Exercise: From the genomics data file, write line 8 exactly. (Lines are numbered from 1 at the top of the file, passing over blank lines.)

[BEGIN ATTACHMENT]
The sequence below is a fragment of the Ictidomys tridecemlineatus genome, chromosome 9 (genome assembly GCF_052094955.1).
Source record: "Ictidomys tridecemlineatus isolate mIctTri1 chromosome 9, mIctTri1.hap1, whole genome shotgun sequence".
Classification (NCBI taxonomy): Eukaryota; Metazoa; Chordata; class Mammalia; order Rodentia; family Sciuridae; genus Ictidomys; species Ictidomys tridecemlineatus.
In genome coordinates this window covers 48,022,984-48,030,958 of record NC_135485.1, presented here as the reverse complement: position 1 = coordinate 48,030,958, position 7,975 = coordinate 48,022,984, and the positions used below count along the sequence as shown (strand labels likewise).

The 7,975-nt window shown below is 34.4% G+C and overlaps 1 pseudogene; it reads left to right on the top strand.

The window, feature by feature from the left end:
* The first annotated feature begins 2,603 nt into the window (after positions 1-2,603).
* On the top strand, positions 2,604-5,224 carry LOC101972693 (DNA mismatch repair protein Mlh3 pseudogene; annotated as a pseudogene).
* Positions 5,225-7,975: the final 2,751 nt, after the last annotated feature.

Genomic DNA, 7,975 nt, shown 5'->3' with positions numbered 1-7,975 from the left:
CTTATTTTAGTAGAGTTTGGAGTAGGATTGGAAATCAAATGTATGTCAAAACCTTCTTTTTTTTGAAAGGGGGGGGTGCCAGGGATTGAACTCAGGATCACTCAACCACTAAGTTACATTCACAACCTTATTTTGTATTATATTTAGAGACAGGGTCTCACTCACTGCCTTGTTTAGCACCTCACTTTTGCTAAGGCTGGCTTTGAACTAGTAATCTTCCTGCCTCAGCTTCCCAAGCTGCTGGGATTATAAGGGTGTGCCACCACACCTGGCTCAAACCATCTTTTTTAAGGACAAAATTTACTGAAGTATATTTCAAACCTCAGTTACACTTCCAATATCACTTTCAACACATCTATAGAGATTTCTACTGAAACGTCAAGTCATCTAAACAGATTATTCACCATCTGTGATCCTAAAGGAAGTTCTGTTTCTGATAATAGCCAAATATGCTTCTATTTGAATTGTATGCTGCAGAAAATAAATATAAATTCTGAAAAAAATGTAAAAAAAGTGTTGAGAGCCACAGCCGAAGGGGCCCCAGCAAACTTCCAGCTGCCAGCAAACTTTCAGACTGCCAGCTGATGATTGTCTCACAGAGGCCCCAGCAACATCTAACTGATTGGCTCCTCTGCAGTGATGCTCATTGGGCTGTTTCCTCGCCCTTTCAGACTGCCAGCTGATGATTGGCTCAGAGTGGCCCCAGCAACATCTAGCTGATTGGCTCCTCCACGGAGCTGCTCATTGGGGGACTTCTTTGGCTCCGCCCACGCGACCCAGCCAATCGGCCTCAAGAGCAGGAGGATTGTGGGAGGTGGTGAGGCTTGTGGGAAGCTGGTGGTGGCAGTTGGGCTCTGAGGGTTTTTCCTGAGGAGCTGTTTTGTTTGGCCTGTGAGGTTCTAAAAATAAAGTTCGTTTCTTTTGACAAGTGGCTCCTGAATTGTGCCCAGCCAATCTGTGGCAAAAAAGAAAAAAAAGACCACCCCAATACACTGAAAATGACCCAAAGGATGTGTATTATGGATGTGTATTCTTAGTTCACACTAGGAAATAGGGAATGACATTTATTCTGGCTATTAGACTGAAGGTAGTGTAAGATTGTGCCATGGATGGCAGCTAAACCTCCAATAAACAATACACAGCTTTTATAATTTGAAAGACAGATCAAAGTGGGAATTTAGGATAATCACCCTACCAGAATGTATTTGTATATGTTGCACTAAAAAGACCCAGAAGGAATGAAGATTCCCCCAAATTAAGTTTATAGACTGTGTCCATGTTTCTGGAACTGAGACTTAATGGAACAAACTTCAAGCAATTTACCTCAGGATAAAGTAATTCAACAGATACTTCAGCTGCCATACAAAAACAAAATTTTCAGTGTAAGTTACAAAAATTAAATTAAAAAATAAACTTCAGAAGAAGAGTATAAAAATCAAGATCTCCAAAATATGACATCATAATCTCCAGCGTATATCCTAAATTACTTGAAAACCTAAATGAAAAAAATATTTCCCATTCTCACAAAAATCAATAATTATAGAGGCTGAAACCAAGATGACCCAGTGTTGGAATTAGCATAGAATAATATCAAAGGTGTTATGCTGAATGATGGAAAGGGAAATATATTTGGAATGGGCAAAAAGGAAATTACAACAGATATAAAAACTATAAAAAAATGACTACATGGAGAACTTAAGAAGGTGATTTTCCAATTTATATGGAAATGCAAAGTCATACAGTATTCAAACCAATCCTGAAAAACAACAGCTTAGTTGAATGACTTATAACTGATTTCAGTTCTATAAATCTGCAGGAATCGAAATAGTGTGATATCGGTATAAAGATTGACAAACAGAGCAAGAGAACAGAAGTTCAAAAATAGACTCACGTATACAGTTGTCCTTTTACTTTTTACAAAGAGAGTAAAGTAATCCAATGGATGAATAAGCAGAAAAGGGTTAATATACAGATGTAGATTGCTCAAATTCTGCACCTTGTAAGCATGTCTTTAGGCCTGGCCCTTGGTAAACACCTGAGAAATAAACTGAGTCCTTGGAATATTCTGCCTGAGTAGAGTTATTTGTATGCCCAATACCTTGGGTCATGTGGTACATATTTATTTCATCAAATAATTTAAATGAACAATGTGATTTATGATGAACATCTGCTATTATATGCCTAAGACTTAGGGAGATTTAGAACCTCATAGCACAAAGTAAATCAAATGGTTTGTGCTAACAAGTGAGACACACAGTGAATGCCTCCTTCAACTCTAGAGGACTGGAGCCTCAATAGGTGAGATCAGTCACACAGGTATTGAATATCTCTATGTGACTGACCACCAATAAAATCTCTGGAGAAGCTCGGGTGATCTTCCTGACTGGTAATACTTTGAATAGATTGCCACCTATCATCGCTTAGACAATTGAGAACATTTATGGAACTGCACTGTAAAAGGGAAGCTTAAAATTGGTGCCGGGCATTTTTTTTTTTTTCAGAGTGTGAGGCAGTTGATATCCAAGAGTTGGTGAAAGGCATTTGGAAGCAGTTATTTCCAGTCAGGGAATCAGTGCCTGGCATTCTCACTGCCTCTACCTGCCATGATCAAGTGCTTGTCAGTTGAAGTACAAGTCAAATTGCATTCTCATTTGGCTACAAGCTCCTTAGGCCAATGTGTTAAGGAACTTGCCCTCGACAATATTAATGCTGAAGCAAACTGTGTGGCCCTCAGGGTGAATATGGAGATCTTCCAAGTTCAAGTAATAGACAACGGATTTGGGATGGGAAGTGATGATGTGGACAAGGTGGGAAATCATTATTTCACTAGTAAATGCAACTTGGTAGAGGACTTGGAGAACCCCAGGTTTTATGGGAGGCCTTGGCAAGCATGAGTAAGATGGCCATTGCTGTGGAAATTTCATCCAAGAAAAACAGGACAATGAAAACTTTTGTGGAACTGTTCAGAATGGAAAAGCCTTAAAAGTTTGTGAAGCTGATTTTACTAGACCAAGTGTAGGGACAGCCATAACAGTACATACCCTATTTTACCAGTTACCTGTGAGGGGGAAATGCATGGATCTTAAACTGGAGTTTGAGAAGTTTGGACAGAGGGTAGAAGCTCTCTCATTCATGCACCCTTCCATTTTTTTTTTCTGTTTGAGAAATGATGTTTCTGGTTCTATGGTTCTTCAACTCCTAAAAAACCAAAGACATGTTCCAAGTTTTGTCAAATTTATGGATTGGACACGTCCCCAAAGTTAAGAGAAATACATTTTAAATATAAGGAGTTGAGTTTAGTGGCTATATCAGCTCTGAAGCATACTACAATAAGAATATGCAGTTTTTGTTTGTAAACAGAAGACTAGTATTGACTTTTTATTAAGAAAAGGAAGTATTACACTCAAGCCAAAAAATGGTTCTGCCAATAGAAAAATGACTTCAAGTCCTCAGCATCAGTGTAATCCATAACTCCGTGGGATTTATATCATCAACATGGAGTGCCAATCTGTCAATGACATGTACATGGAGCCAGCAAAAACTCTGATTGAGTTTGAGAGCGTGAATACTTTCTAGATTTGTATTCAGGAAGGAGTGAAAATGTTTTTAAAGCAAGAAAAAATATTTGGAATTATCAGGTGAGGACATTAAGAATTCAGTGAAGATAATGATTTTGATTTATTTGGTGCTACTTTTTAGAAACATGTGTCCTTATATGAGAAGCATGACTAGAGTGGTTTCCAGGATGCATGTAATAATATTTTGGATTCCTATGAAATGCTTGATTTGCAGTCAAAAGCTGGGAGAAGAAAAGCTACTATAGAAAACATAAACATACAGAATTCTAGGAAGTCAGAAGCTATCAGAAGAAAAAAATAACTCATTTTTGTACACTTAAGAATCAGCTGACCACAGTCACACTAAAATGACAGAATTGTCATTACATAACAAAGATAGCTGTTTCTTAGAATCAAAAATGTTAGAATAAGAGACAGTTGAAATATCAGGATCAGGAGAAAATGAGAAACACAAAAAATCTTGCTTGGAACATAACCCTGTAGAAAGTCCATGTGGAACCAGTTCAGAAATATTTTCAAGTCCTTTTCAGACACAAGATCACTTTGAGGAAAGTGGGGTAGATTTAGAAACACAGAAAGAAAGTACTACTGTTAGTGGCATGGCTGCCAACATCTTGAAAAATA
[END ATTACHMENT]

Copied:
* On the top strand, positions 2,604-5,224 carry LOC101972693 (DNA mismatch repair protein Mlh3 pseudogene; annotated as a pseudogene).